(A) Method for Analysing Episodic Air Quality and Health Risks to Sedentary Workers in an Urban Traffic Corridor
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This research is aimed at developing a methodology to identify episodic conditions caused by air pollutants (Carbon Monoxide (CO), PM2.5 and Black Carbon (BC)) released from the traffic in an urban traffic corridor, to determine the most episodic prone locations, and to estimate chronic obstructive pulmonary disease (COPD) health risks to the sedentary workers in the traffic corridor due to PM2.5. This research has been carried out in an urban traffic corridor of the downtown of Guwahati, the fastest developing city of North-Eastern India situated in the Brahmaputra River Valley. It involves the development of indicators – one pertaining to the real CO emission scenario in the traffic corridor and second pertaining to the threshold CO emission scenario adopted from the national ambient air quality standards – which incorporate hourly average emission, population, pollutant toxicity and dimension of the corridor, and determine the time of occurrences of episodic conditions over the day. The factors which are most influencing the episodic conditions have been identified using statistical correlation analysis. The air dispersion model, AERMOD has been used to determine the episodic prone locations. The method has been applied further to BC to validate the time and spatial location of the episodic condition caused by CO. Subsequently, health risks due to PM2.5 in the episode-prone areas have been found out in terms of the risks of ischemic heart disease (IHD), stroke, COPD, and lung cancer (LC) expected upon exposure to PM2.5. The health risk estimates have been further supported with the help of a social questionnaire survey carried out in the traffic corridor on the participants who are sedentary workers in the shops located along the roadside. The results of the health relative risks show that the salesmen of air-conditioned shops1 and open shops2 are prone to risk due to exposure to PM2.5. The level of exposure of both groups to PM2.5 is different, which also resulted in different COPD symptoms for the workers of open shops having a direct exposure than the workers of air-conditioned shops having indirect exposure. The methodology developed in this research may be useful in carrying out such research in the roadside microenvironments.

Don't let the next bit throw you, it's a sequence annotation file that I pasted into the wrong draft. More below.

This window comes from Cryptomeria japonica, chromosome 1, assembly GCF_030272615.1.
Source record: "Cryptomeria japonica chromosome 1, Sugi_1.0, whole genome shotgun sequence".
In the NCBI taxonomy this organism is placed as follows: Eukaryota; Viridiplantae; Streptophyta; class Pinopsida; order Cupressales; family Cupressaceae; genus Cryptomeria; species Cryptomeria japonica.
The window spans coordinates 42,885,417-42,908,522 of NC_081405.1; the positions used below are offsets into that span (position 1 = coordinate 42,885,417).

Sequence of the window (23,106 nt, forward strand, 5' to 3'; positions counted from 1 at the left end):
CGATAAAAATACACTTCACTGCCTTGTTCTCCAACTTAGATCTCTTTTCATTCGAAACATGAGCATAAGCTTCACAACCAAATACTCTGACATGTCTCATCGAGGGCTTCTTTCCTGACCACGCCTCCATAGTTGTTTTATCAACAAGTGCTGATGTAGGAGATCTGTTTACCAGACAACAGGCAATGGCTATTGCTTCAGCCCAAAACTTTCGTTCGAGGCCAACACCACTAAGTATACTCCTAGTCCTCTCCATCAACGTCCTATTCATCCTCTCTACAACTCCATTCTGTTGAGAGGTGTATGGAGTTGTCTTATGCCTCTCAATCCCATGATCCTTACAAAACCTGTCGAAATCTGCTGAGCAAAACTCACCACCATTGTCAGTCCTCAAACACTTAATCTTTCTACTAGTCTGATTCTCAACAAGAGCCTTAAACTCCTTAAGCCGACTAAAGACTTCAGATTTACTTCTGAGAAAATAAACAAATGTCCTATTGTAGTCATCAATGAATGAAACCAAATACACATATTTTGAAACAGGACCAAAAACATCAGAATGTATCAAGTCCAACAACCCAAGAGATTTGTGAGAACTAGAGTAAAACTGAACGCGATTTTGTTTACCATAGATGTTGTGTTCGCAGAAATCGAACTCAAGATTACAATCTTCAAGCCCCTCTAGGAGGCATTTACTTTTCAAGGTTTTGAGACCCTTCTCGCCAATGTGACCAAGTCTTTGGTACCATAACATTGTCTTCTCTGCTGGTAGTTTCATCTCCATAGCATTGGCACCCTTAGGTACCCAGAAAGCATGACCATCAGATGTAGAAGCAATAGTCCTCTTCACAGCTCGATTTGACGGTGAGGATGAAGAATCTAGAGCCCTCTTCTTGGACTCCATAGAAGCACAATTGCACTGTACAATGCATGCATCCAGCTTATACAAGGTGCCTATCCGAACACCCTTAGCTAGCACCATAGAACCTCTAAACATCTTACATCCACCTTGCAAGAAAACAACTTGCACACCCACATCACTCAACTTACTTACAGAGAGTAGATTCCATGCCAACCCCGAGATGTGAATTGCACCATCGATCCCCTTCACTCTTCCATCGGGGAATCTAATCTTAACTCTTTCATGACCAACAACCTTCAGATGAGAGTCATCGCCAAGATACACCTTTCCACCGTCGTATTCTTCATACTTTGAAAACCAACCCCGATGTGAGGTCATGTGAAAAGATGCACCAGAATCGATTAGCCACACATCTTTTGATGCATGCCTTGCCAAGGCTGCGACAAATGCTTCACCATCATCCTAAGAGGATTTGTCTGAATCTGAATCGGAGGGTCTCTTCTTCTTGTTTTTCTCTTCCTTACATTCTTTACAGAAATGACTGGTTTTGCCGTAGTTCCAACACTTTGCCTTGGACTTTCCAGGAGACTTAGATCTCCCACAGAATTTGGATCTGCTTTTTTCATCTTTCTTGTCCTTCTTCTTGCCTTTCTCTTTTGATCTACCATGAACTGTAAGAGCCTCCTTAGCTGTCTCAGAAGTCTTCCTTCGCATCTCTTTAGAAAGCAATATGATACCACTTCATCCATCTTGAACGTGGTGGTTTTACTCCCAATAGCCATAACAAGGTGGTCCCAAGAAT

Supervisor: Gokhale, Sharad
Air Pollution Episode, Health Impact, Traffic Emissions, Multicollinearity